If we may trust the same authority he was 48 years old at the time of his death. [E. H. B.]

SYRIA DEA (2vpir) &eo's), " the Syrian god­ dess," a name by which the Syrian Astarte or Aphrodite is sometimes designated. This Astarte was a Syrian divinity, resembling in many points the Greek Aphrodite, and it is not improbable that the latter was originally the Syrian Astarte, the opinions concerning whom were modified after her introduction into Greece; for there can be no doubt that the worship of Aphrodite came from the East to Cyprus, and thence was carried into the south of Greece. (Lucian, De Syria Dea; Paus. i. 14. § 6 ; Aeschyl. Suppl. 562.). [L. S.]

SYRIACUS, VA'LLIUS, a friend of Asinius Gallus, unjustly slain by Tiberius. He is fre­quently mentioned by the elder Seneca as a distin­guished rhetorician. (Dion Cass. Iviii. 3 ; Senec. Controv. i. 9, 14, 21, 27).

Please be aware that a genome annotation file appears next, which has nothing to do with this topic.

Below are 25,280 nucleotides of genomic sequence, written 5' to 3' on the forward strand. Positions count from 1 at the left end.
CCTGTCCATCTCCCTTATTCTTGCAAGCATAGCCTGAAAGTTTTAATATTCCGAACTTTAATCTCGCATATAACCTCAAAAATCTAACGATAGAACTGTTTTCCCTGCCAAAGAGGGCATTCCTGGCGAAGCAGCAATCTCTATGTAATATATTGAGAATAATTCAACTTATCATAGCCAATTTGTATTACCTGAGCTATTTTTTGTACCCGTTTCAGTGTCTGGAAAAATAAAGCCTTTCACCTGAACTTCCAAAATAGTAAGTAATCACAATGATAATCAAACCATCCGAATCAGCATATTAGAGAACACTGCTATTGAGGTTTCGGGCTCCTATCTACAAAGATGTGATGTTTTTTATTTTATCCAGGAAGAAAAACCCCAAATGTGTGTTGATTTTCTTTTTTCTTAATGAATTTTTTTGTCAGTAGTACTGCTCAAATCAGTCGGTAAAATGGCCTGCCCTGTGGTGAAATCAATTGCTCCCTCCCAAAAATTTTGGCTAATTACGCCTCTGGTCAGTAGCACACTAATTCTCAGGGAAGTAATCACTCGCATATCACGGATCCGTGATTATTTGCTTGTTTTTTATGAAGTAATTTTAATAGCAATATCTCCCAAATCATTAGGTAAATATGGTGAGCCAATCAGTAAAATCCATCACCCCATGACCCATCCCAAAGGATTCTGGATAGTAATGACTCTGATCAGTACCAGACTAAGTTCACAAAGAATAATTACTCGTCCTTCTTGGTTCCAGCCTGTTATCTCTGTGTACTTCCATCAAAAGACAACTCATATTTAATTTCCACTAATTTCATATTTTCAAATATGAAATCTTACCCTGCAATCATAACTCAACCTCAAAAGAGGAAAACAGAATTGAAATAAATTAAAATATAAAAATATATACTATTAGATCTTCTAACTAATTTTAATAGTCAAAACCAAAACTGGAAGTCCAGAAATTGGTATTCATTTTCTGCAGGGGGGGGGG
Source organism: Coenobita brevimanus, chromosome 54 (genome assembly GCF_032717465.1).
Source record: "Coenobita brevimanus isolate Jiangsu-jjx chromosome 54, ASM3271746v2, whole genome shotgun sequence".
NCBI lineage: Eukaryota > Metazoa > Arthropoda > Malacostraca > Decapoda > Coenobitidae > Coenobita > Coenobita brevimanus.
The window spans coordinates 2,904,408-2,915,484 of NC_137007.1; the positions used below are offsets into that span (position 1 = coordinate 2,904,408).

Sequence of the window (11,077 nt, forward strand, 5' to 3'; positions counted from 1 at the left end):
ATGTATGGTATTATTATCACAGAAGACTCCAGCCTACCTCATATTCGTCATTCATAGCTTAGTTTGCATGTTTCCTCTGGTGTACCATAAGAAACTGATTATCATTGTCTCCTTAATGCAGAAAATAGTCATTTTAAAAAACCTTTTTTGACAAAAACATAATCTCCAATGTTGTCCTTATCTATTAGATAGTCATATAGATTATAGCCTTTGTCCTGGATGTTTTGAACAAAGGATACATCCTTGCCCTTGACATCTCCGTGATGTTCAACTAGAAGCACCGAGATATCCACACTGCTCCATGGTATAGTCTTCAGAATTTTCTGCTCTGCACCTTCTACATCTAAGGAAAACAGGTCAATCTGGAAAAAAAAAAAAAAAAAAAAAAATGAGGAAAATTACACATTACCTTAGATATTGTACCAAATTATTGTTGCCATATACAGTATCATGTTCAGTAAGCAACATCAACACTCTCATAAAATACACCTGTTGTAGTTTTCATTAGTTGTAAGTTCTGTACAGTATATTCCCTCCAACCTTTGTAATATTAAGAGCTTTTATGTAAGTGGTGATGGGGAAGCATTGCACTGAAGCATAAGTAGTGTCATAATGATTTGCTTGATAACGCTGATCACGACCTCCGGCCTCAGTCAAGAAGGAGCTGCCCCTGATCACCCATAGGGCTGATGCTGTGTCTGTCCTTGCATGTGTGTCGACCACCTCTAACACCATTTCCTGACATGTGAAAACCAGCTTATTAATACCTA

SYRIANUS (2vpia.v6s}, a Greek philosopher of the Neo-Platonic school, was a native of Alex­andria, and the son of Philoxenus. We know little of his personal history, but that he came to Athens, and studied with great zeal under Plutarchus, the head of the Neo-Platonic school, who regarded him with great admiration and affection, and appointed him as his successor. The most distinguished of his disciples was Proclus, who regarded him with the greatest veneration, and gave directions that at